Hiring

Doctorate Production Ebbs

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1.4 percent increase in number of degrees awarded in 2008 is smallest since 2003; growth in biology doctorates accounts for most of the uptick, and humanities continue to dip.

Tenure-o-meter

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Meet the meta-analytic tool designed to boil down a scholar's life's work to the size of a credit score.

Gender Matters

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Colleges with women as presidents and provosts and a critical mass as trustees have been speedier than other institutions in increasing share of faculty that is female, study finds.

No Entry

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Job crisis broadens. After MLA reports collapsing market for language professors, history and economics groups reveal huge drops in faculty positions.

Ph.D. Supply and Demand

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At history meeting, grad students and those who lead doctoral programs consider bleak job market, quality of graduate programs, and consider whether there is an "oversupply" issue.

Race and Merit at MIT

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Institute, whose report on equity for women was considered pathbreaking, examines gaps in rates at which minority and white professors are promoted -- and the ideal of meritocracy.

Principles for 'One Faculty'

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A coalition of academic associations is today issuing a joint statement calling on colleges to recognize that they have "one faculty" and to treat those off the tenure track as professionals, with pay, benefits, professional development and participation in governance.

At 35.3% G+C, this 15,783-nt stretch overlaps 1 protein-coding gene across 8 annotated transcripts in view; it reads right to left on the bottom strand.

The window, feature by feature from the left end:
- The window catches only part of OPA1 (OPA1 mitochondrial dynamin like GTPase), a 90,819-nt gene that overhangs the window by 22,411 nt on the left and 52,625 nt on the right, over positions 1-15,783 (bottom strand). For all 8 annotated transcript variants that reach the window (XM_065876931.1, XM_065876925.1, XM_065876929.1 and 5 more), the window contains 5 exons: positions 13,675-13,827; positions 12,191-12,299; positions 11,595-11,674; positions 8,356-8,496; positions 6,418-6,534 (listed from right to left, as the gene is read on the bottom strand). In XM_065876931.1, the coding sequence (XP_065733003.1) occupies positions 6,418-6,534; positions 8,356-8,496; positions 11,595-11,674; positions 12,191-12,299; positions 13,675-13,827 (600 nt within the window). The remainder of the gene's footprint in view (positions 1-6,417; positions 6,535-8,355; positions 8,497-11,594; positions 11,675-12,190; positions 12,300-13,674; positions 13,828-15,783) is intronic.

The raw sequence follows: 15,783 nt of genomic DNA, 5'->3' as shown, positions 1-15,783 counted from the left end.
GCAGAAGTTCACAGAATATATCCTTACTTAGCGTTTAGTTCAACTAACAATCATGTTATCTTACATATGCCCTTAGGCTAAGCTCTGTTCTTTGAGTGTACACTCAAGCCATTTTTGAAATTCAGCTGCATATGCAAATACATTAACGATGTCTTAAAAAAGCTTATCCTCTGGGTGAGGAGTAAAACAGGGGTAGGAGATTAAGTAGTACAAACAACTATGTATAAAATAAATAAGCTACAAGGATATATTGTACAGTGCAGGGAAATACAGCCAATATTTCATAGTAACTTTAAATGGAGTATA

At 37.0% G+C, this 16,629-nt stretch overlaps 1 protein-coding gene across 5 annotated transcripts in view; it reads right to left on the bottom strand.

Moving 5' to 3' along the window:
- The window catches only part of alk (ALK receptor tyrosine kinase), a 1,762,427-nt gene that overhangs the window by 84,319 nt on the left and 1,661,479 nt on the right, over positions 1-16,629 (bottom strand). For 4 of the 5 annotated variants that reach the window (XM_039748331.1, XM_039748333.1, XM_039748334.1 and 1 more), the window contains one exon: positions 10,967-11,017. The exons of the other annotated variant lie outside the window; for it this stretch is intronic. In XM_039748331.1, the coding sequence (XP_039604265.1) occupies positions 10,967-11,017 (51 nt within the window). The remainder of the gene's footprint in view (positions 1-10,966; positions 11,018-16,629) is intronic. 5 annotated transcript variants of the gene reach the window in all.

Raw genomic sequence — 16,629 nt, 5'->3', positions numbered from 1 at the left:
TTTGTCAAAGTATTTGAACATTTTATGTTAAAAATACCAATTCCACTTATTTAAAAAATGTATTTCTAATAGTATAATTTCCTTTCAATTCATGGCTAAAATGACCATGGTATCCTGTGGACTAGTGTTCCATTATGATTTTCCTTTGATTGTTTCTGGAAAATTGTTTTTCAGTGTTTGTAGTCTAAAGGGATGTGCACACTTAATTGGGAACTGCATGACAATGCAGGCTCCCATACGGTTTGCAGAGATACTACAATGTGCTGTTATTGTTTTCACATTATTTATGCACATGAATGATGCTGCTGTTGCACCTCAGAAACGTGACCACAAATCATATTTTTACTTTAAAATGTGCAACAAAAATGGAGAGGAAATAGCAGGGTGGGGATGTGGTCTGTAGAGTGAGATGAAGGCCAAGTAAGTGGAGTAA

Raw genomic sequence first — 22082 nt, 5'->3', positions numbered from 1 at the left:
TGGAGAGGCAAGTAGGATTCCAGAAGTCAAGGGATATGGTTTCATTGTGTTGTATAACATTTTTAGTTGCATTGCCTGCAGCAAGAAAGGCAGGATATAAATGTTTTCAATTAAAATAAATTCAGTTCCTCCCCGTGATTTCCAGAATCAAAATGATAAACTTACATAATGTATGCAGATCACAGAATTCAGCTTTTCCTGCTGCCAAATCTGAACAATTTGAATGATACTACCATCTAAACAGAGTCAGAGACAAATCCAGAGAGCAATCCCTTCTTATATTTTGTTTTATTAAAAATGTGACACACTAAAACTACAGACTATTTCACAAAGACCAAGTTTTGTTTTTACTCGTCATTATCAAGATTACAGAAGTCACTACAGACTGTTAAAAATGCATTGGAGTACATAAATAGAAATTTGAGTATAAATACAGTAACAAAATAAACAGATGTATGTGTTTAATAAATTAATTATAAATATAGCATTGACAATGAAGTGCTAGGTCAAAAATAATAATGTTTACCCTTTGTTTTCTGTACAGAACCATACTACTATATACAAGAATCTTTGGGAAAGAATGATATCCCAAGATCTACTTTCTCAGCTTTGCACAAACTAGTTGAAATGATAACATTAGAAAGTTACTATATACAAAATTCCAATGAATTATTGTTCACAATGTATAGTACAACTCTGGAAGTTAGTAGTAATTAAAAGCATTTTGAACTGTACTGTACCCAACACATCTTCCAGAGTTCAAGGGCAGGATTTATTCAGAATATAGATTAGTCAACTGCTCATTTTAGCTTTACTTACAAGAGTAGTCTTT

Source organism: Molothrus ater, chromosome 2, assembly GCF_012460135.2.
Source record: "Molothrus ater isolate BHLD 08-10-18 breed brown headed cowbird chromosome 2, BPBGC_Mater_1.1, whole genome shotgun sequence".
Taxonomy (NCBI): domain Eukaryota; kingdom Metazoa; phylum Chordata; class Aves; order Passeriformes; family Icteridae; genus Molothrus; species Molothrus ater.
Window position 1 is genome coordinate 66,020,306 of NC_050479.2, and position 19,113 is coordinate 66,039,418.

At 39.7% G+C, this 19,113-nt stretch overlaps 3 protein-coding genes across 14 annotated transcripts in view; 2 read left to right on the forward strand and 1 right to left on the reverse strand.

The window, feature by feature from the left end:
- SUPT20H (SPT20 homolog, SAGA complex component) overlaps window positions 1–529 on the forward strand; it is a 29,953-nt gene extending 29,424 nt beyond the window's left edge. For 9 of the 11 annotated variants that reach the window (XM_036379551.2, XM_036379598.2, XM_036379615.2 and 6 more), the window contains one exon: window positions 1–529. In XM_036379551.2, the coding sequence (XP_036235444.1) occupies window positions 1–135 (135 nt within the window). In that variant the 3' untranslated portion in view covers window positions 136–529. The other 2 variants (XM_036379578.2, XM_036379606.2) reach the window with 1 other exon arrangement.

Extra Nudge into the Sunset

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Tough budget times have colleges offering early retirement incentives to free up funds, and others report difficulties maintaining current retirement contribution levels.

When Faculty Aren't Supposed to Talk

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Many colleges have rules declaring that faculty meetings where job candidates are reviewed are supposed to be confidential. A Stanford University faculty handbook, for example, states: "The entire reappointment proceedings during which specific individuals are discussed are to be held in strict confidence by all participants....

Where There's a Will...

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WASHINGTON -- Shakespeare famously affirmed that his words would live “[s]o long as men can breathe, or eyes can see,” but he never promised that they’d keep his acolytes employed. At the Shakespeare Association of America’s 37th Annual Conference last week, attendees related the familiar stories of budget cuts and fruitless job searches that now seem to emanate from every corner of academe (and elsewhere).

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